I got the call on an early Monday morning. “Hi, Gilbert, it’s Bob from L’Arche DC.” My heart pumped rapidly, and I started getting shaky with my phone as if I was going to hear something tragic…or something exciting.
“We are welcoming you to come join us, but with one huge stipulation. You see, we tried having you come as soon as you can, but we just don’t have any more rooms for anyone else right now. So, if you do join us, it’s going to have to be in May.”
I felt relief. It was over. My wandering had reached a point of clarity. I now had a date to start my new adventure with a fantastic organization and incredible people. I sighed ever so deeply.
“I am happy to hear about this opportunity and I assure you, I have no problem with the date.” And I replied with a huge grin on my face.
I’m sure they were hesitant about whether I would be accepting their offer. Afterall, I had expressed my eagerness to join them as soon as possible, and that I was even laid off from my current ministry sooner than I thought. I was definitely welcome to the idea of moving to the East Coast in the dead of winter if it meant having a stable income AND health insurance.
Yet, despite my pronounced eagerness, I had pondered over an important detail that kept my eagerness in check. In fact, there was hardly any talk about it– it was a detail only mentioned once. They did not know that I had prepared myself on the spiritual, emotional, and mental level to accept the possibility of a late starting date rather than an immediate one. They had mentioned that I may not be able to move in as soon as the summer of 2014. Nonetheless, they only needed to mention that possibility once in order for me to consider it.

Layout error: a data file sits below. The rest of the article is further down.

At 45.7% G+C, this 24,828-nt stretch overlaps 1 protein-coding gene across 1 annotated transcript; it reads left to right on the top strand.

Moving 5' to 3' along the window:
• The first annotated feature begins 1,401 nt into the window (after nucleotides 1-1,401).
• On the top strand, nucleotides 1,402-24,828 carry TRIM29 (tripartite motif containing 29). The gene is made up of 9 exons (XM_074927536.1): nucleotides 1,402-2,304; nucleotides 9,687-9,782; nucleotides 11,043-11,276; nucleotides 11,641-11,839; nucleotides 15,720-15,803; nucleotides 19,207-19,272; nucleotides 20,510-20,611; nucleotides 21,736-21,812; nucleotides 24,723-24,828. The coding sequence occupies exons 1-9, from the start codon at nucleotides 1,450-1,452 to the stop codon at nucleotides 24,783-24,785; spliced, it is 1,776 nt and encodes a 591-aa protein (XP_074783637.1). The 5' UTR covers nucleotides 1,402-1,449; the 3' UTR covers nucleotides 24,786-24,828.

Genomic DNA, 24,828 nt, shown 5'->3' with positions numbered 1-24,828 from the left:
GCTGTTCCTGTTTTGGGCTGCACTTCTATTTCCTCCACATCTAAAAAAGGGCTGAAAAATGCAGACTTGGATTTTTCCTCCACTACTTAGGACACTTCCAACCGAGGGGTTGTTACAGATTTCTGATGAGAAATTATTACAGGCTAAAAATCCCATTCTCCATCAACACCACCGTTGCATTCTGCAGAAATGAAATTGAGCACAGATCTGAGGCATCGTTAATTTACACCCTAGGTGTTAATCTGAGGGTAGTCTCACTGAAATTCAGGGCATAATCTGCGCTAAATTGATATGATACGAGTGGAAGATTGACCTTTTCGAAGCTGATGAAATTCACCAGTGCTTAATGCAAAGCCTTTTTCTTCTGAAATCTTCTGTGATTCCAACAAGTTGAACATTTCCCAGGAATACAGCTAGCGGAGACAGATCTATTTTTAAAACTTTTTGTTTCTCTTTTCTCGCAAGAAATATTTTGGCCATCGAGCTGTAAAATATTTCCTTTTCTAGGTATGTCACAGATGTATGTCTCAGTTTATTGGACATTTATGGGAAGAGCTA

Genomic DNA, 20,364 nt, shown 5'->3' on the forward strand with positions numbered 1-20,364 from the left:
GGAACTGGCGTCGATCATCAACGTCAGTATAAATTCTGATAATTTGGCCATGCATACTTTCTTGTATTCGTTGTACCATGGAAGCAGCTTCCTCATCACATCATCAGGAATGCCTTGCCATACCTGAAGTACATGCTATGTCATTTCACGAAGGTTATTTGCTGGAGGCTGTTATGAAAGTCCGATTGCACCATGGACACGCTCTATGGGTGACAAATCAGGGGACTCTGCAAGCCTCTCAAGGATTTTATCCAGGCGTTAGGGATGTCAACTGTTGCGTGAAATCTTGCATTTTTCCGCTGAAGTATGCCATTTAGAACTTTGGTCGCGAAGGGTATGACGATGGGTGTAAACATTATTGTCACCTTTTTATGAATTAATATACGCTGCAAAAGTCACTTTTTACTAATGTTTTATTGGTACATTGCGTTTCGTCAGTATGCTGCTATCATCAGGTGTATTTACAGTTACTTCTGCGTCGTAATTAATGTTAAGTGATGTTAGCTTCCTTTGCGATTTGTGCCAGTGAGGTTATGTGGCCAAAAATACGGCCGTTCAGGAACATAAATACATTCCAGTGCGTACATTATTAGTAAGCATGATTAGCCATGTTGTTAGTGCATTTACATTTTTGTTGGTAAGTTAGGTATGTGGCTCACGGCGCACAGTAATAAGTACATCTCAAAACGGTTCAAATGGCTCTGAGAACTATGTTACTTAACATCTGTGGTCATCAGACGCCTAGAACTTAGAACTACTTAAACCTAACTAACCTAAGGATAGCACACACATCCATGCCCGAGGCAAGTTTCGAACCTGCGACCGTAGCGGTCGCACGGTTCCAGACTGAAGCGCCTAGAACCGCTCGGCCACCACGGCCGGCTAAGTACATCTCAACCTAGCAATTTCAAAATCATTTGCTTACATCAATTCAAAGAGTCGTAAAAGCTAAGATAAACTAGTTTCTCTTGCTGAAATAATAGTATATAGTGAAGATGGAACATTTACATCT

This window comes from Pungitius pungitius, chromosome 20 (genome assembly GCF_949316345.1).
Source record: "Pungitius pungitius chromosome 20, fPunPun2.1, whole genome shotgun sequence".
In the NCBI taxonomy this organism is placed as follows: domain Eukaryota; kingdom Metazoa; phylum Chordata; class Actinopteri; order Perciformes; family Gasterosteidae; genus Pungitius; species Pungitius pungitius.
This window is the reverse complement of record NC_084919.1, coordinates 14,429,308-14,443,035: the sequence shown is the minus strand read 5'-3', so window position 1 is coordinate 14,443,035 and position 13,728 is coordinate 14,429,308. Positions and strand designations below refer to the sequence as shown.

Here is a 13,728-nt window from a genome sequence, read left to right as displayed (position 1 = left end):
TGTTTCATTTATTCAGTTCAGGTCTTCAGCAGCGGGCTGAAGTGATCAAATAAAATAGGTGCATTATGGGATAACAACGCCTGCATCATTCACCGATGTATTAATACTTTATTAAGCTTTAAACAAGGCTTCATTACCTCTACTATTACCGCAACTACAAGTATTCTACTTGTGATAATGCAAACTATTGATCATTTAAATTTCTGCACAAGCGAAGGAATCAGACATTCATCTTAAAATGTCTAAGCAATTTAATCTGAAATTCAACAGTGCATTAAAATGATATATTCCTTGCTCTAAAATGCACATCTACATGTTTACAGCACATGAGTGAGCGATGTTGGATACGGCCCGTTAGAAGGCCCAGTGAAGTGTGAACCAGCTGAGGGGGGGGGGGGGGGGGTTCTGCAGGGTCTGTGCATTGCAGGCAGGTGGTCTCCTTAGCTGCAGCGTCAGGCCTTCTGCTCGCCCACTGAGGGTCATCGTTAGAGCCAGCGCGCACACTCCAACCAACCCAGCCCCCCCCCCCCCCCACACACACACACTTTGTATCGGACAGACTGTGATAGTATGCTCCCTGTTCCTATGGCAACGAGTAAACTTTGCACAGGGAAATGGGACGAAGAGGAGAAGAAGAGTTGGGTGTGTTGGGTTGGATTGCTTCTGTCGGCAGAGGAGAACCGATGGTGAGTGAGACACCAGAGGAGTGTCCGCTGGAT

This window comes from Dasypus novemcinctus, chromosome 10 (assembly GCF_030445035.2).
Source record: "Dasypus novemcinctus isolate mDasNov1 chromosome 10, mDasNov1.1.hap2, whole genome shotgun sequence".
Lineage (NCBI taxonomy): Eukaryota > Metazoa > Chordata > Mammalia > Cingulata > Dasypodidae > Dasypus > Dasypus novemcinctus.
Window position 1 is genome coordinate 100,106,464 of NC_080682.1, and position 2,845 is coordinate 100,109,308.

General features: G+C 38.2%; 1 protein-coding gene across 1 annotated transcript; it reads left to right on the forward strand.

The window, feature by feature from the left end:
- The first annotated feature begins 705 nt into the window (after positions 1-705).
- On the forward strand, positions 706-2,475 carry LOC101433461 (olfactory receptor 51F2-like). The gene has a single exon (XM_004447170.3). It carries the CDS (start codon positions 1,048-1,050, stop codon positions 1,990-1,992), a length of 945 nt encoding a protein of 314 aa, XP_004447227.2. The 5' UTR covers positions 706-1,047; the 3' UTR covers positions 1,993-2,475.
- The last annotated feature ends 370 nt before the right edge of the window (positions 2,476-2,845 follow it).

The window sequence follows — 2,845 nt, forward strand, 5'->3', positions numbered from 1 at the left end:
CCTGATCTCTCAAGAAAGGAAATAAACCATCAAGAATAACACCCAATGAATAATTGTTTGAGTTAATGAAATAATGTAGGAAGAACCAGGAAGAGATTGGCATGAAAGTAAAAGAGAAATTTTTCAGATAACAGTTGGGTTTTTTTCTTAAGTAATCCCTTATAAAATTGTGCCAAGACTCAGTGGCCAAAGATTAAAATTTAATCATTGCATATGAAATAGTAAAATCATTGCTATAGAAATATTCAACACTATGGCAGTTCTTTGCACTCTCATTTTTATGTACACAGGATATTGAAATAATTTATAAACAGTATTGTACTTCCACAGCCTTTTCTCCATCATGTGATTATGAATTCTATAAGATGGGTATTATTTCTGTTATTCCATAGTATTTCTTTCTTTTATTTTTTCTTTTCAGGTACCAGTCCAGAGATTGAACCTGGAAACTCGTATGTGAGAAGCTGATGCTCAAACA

I had to do some inner work even prior to being prepared to accepting a later start date. I had shared with you all that I was frustrated wandering, and that I was so very ready to do something that would lead to a more settled life. (Read my blog post on “Wandering”.) I had to allow myself to be very upset at God, to be very upset at myself for not fulfilling my own expectations, and to just sorrow over all of it.
But as much as I kept posing the question to God, “What do you specifically want me to do,” I also tried to be positive about my situation by counting all the blessings I did have: awesome friends, an amazing family, living in one of most beautiful parts of the world, and having enough money to not ever worry about my basic necessities. I let myself sorrow, but only during prayer times. It was a psychological method I had randomly read about, that healthy people will allow themselves to feel their depth of grief, loss, frustration, anger, and any other negative emotions, and then they will commit to feeling content and resolute in their purpose of being the rest of the day. If anyone would be willing to listen to me complain and rant, it would be God. God could handle anything, and so I decided to let God have it: my tears, my shaking of my fist, my thoughts of being destructive to myself or to items that I used for worship. Yes, I did imagine myself throwing my bible across the church, or ripping apart my rosary beads, and yelling at the top of my lungs, “Why are you forsaking me!! WHAT MORE DO YOU WANT ME TO DO!” But all this was in my head; I never felt the need to act out such fantasies.
I remember these times also bringing a sense of enlightenment. I remember sometimes walking away from my prayer and feeling content…a deep peace. I never received a voice in my head; just a feeling that I was going to be ok. Alas, I did not have my anger and frustration wiped away. I would start feeling upset about my lack of career path, lack of choices, and feel negative about my life after a couple of days, sometimes the very next day.